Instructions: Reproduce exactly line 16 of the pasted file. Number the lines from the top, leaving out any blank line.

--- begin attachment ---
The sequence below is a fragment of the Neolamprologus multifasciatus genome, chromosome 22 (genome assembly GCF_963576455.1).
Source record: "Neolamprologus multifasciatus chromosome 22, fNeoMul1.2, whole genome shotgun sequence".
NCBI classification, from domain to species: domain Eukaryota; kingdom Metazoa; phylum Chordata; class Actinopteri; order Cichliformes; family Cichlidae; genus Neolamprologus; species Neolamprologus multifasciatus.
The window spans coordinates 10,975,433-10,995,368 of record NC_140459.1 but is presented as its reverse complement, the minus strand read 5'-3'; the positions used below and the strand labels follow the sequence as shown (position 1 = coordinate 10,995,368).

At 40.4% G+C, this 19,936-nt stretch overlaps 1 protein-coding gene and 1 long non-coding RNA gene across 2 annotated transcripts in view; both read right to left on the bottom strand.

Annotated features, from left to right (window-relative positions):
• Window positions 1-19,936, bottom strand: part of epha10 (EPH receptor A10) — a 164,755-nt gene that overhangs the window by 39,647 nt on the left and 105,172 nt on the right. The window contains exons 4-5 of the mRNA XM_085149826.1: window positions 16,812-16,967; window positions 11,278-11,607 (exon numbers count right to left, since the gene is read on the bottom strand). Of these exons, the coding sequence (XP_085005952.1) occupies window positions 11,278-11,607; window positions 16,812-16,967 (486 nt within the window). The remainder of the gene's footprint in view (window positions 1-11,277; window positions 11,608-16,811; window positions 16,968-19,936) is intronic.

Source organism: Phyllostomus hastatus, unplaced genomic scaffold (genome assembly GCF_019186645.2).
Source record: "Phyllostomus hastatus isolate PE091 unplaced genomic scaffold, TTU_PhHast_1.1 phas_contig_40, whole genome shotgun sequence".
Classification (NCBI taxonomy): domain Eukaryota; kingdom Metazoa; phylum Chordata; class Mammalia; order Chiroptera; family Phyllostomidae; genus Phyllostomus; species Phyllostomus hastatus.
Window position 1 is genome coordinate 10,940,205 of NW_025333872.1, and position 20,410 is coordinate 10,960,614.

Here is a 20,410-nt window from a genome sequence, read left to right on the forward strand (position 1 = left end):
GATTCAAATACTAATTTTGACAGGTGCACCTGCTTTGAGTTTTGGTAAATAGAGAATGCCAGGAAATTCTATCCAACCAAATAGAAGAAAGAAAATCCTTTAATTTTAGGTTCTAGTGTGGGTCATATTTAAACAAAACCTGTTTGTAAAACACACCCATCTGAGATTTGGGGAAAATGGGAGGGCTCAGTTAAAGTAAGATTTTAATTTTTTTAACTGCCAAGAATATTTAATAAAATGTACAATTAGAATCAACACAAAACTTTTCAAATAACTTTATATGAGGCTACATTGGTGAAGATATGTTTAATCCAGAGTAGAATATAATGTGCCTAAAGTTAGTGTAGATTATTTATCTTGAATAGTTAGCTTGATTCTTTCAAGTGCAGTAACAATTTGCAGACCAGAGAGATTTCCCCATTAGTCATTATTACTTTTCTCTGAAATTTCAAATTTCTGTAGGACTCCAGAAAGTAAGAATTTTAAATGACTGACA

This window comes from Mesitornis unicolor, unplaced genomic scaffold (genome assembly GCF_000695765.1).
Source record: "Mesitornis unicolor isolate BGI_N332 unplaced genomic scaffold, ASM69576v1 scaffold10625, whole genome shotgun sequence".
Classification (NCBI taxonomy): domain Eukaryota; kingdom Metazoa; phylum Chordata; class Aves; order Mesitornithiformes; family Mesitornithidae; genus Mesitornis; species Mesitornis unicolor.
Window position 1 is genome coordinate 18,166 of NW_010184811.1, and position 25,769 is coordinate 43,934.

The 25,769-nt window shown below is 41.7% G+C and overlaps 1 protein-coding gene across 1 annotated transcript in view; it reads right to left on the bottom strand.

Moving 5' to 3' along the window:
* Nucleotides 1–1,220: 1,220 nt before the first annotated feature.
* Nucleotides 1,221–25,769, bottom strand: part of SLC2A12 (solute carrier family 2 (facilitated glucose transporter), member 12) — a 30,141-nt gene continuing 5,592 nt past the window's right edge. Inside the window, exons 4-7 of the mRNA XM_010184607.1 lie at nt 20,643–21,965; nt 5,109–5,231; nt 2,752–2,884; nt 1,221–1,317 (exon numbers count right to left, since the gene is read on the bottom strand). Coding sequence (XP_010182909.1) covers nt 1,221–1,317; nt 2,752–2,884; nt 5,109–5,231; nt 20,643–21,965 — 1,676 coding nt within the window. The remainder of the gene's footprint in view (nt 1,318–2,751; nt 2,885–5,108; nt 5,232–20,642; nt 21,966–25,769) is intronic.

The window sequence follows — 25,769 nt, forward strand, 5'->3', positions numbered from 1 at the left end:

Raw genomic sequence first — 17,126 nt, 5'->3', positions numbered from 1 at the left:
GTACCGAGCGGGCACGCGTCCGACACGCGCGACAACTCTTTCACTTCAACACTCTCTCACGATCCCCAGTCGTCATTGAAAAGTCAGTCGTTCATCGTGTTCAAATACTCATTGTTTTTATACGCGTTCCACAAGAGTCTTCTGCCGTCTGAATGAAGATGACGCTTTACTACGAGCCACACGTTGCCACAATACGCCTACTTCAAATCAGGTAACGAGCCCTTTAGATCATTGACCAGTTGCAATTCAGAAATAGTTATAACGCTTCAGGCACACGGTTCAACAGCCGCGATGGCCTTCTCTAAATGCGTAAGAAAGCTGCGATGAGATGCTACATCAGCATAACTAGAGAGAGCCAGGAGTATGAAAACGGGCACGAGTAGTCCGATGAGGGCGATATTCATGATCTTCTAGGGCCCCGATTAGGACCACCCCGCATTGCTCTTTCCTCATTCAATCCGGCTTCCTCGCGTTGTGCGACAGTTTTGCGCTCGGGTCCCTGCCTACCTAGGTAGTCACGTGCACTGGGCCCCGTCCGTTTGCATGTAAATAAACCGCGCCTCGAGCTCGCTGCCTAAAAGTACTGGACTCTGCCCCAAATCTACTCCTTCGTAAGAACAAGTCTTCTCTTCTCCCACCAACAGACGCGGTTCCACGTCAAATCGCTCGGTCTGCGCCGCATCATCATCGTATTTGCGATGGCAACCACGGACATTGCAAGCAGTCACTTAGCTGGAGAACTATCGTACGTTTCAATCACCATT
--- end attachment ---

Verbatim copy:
Classification (NCBI taxonomy): domain Eukaryota; kingdom Metazoa; phylum Chordata; class Aves; order Mesitornithiformes; family Mesitornithidae; genus Mesitornis; species Mesitornis unicolor.